Smoke on Brother!
(OK, this got a bit lengthy… can you guess I also like to cook???)
@chienfou I am a long lost relative. I need to get myself on that Christmas list .
It is sounding like I might need to break down and get a smoker. I love smoked cheese and the oil sounds fantastic! A friend makes some extra pulled pork and brisket in his every now and then. I never thought about other stuff in it.
@speediedelivery yeah, I’ve smoked:
ribs, butts, pork loin,pork chops, steaks, hamburgers, sausages, chicken, turkey, salmon, EVOO, cream cheese, vegan cream cheese, and chipotles in mine. In my opinion, an electric smoker is definitely the way to go. It’s super easy to use, and pretty hard to mess up once you figure out the temp settings that work for you.
That being said, I am really looking forward to playing with the sous vide cooker though.
(see how I hijacked this thread, then tied it all back up at the end… )
I know folks sing praises about this cooking process but I’ve never tried it. My wife has serious concerns about cooking anything, regardless of temperature, in plastic. I’m not sure she’s completely wrong to worry, either. That said, I’m pretty good on the grill, so it’s not like I’m eating shoe leather on the regular or anything.
@Pufferfishy We definitely avoid cooking in plastic in general. No microwaving saran wrap (we use wax paper for splatter coverage) and do mostly store with glass – though plastic containers are present as well – but again cold storage only. Same for freezer bags and stuff.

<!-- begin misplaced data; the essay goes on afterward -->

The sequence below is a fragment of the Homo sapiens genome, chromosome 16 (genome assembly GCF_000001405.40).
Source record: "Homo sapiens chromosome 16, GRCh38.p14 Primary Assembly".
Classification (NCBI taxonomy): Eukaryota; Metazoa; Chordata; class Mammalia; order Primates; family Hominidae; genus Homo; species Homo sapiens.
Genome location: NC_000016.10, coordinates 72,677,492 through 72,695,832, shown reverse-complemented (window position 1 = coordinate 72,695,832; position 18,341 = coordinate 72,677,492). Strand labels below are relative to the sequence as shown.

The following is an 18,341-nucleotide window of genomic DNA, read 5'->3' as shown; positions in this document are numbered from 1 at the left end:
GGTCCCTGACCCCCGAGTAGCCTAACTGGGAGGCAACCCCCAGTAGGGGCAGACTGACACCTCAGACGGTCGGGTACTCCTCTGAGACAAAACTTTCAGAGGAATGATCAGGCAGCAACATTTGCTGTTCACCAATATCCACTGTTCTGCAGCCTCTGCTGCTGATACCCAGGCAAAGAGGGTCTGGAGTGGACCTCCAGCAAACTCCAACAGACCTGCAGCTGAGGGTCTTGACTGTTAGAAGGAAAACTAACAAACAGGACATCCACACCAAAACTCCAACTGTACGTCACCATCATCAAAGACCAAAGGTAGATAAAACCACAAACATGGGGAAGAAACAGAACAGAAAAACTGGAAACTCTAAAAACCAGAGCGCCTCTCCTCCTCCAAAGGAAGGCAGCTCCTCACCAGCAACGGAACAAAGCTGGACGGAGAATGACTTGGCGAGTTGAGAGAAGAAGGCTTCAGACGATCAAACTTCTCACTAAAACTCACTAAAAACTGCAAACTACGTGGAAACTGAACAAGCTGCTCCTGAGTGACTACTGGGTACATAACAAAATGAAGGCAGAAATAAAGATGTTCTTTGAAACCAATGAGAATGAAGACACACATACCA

I definitely get not using wraps in the nuke, as that shit melts with almost no effort, but as far as other storage and cooking vessels once I verify they have no PBA and have been deemed “food safe” I don’t concern myself - there’s a billion other things that are going to kill me faster than my Tupperware.
You could conceivably seal it in a tight foil packet (assuming foil is OK for you) and then put it in the bag and into the pot. A minimal air gap shouldn’t matter once the temps are equalized in the bath…
@narfcake@rpstrong Interesting! I’d need to do that on the down-low. If my wife saw me cooking meat in a cooler, she’d have a conniption (she’s actually much more reasonable than I’m letting on here. Just a bit of a germophobe and deathly afraid of food-borne illness (i.e. vomiting)).
@ACraigL@narfcake This is a great time to use one of those cheap Styrofoam coolers - they’re terrible for durability, but are still terrific insulators. Blow three bucks on one and give it a test run - fill it with 130 degree water and see how well it holds its temp. (If it drops more than a couple of degrees per hour, you might want to nest a couple.)